"I don't understand the big deal about my age," she snaps. We're sitting in Geri X's favorite haunt, the Globe Coffee Lounge in downtown St. Pete, and our interview has started off a bit tense.
A petite woman who could pass for a teenager, Geri X is perhaps the most heavily buzzed performer of original music in Tampa Bay. She also might be the pluckiest. "People come up to me and say: 'There's all these rumors about how old you are,'" she says. "I just tell them that I'm 15 — this week."
Geri X's latest album, last year's Can't Make you Happy, helped win her Creative Loafing's Best of the Bay award for Singer/Songwriter. Its melancholy, minor chords complement moving, confessional tales. Take the leadoff track "Hothead": It finds the singer waking up with a sad young man in her room. She watches him wash his face with cold water and "paint [himself] back together."
"Take my hand," goes the hypnotic chorus. "Stay, I can make you happy, I can make you happy." Like many Geri X songs, it details a heavy-investment love affair. Deep subject matter — especially for someone who is age 17, according to her promotional materials. The issue shrouds the Bulgarian-born artist in mystery. She's reluctant to set the record straight.
"What's your birthday?" I press.
"May 6," she replies.
Awkward silence. Her nose wrinkles. "Yeah, I'm not 15 and I'm not 17 and I'm not 30," she quips. "Everybody puts whatever age they want on me because I won't tell anyone how old I am."
Geri X tells me she'd rather not have her age run in the story. "I don't understand the focus on it," she adds. Or does she? Like the lyrics of her songs, she is candid yet peculiar — and maybe not above letting the Lolita image linger in order to sell CDs or attract more attention from the national indie labels she says have contacted her. Regardless if she is 15 or 50, though, Geri X is an interesting artist, an expressive singer and an attentive scribe whose words worm their way under the listener's skin.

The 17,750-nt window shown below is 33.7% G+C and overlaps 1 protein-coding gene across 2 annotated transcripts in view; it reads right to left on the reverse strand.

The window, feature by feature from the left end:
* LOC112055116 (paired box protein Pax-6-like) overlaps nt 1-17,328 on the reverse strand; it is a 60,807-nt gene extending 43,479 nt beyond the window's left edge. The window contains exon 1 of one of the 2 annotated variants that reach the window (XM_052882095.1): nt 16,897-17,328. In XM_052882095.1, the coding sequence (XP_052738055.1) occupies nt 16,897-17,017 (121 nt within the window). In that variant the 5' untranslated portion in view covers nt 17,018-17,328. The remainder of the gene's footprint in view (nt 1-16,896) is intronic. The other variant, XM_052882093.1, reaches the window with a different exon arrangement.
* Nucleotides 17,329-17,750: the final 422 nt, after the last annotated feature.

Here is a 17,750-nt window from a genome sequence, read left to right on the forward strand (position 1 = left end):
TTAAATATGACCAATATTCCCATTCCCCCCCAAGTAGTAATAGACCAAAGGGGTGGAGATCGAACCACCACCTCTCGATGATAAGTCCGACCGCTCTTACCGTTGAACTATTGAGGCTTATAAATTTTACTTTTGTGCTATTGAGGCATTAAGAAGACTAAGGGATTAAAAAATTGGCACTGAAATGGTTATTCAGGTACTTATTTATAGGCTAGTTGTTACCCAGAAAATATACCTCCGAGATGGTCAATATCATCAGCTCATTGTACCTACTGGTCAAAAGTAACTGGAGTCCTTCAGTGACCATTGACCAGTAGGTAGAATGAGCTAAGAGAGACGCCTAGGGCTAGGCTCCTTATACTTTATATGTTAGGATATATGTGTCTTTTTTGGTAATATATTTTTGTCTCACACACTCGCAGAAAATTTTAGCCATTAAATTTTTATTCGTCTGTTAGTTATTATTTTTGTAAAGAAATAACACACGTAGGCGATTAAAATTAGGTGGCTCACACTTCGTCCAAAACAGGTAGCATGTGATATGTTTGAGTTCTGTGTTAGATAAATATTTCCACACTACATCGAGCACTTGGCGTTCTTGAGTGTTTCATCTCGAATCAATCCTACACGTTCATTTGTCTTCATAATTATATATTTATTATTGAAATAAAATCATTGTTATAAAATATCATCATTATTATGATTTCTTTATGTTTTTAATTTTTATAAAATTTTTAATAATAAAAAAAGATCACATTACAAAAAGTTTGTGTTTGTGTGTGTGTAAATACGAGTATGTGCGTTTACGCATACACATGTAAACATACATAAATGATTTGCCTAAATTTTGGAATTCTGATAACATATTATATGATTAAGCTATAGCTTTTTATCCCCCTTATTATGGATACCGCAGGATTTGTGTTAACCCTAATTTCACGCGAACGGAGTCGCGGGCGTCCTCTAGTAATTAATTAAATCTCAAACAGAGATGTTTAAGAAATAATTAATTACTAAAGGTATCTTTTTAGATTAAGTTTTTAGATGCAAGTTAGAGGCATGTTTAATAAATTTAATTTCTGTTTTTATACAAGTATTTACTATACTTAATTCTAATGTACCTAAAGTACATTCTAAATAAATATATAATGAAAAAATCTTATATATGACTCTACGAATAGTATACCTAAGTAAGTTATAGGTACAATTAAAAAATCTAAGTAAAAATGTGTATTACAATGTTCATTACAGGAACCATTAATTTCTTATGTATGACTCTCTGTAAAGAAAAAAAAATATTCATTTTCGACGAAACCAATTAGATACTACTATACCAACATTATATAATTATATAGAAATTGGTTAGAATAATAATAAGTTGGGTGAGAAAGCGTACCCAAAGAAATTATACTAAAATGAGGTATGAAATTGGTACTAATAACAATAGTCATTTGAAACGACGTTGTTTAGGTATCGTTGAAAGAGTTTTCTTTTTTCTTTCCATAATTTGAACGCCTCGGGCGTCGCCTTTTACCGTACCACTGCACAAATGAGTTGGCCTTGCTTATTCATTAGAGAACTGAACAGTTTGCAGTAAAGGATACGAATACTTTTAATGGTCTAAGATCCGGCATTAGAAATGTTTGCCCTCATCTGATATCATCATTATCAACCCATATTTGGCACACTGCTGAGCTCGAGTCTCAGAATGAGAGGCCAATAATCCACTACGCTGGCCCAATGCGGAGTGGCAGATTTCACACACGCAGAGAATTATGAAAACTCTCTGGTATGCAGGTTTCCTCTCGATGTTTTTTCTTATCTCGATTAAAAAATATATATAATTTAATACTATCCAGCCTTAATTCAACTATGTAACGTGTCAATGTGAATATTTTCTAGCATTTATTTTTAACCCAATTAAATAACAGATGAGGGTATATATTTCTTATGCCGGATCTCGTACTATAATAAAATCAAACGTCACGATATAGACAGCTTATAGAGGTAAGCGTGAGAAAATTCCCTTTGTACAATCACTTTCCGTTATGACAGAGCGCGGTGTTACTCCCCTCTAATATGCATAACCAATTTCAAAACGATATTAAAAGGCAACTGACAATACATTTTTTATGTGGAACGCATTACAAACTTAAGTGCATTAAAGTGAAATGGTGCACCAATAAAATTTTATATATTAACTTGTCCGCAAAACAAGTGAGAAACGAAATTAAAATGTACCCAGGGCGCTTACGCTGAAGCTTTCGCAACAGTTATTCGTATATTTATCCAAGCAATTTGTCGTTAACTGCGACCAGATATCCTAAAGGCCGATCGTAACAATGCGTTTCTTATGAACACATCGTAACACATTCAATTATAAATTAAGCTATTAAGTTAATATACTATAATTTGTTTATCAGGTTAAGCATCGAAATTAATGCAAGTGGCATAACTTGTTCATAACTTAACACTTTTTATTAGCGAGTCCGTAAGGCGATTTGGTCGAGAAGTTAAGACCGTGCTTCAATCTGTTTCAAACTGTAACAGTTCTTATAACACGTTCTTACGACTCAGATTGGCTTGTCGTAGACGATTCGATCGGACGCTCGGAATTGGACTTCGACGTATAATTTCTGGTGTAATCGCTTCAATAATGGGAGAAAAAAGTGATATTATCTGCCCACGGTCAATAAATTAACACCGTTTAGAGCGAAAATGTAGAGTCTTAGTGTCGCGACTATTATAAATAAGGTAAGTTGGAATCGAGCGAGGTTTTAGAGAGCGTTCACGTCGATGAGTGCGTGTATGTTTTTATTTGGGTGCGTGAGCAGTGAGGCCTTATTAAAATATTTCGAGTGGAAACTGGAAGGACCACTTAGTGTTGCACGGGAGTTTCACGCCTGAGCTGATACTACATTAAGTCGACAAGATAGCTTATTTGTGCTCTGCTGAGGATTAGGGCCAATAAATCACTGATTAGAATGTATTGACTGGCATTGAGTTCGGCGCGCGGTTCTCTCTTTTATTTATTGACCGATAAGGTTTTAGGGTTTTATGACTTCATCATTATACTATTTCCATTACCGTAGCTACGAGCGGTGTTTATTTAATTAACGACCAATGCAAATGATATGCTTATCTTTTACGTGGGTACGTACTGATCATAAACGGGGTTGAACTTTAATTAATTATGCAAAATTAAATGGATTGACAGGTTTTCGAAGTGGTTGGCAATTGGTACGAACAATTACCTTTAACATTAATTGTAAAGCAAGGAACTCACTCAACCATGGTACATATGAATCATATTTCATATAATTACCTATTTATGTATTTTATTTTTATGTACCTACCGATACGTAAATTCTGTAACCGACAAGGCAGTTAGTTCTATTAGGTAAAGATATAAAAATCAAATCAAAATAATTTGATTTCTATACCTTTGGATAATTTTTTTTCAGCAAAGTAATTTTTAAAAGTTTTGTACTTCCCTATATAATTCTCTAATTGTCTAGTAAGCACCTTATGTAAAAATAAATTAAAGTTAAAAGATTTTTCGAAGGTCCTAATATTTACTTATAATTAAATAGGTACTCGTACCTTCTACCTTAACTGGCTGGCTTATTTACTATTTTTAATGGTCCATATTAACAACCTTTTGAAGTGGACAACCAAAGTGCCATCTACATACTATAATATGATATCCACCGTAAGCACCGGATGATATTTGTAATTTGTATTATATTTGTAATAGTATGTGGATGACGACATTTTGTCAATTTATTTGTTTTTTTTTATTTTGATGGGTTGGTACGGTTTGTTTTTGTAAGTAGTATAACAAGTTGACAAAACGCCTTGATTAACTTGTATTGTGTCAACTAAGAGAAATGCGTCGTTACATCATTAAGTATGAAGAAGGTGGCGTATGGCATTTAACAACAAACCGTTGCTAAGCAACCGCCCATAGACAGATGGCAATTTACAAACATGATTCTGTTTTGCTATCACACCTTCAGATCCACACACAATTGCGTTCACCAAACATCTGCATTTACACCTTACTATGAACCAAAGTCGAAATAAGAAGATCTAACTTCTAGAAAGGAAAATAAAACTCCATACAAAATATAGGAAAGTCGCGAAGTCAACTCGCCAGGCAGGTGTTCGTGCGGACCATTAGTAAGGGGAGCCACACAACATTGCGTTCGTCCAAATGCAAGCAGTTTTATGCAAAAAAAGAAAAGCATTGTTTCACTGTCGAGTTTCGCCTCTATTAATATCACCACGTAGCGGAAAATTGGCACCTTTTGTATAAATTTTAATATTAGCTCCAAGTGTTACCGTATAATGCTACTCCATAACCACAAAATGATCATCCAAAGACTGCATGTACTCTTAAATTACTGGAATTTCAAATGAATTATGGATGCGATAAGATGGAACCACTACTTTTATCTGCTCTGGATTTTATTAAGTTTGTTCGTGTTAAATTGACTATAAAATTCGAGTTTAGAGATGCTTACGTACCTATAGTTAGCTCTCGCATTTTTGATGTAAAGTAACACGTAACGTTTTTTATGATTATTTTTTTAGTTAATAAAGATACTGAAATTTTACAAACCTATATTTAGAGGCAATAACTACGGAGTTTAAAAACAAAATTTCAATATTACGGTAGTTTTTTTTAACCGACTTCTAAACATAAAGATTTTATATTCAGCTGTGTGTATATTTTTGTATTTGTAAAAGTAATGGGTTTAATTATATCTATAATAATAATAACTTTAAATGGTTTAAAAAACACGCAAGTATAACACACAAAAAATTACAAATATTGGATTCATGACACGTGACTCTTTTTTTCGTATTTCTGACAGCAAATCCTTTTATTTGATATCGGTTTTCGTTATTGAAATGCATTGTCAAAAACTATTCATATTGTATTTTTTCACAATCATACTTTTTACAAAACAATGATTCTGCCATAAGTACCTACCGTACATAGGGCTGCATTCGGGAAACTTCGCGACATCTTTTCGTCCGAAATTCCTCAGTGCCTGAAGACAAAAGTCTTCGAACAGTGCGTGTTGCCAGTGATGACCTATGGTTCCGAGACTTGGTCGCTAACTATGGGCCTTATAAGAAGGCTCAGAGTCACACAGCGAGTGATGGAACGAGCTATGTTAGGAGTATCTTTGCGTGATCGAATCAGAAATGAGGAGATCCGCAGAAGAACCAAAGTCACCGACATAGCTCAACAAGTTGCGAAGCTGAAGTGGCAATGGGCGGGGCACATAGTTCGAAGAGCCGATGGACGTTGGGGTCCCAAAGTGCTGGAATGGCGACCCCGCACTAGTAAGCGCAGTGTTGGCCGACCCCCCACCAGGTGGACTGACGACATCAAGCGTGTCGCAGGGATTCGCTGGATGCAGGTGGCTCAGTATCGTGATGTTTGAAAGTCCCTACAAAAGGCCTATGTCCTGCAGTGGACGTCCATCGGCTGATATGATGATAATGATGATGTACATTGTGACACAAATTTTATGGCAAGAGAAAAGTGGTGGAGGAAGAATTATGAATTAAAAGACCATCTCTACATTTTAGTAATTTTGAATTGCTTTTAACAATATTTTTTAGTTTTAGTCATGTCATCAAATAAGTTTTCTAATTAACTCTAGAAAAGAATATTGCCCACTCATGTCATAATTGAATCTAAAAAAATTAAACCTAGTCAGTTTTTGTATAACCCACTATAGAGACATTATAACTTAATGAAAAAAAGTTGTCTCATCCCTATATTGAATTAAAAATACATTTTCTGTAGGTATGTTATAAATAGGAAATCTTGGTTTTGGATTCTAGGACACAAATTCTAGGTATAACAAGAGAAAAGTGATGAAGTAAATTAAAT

Her birth date out of the way, the subject switches to tattoos. She sports a striking design that sprawls from her left shoulder down to her chest and is usually visible when she performs. "My friend did it, I designed it," she says. "It was supposed to be a representation of the four seasons — minus the snowflake that was suppose to go right here, but I never drew it.
"This is spring," she continues, pointing with the index finger of her right hand. "And then autumn is the leaves and these are summer and then it goes into winter here."
We move from body art to bio. Geri X's family moved around Europe before landing in the Bay area about five years ago, when she was in high school. She currently lives on St. Pete Beach with her mom and sister, who is a painter.
"My mother is very creative," she says with affection. "She's out there."
Does Geri X consider herself "out there?"
"I hope I'm not as big a kook as [Mom] is," she says. "But I guess I am; we're all crazy — our whole household."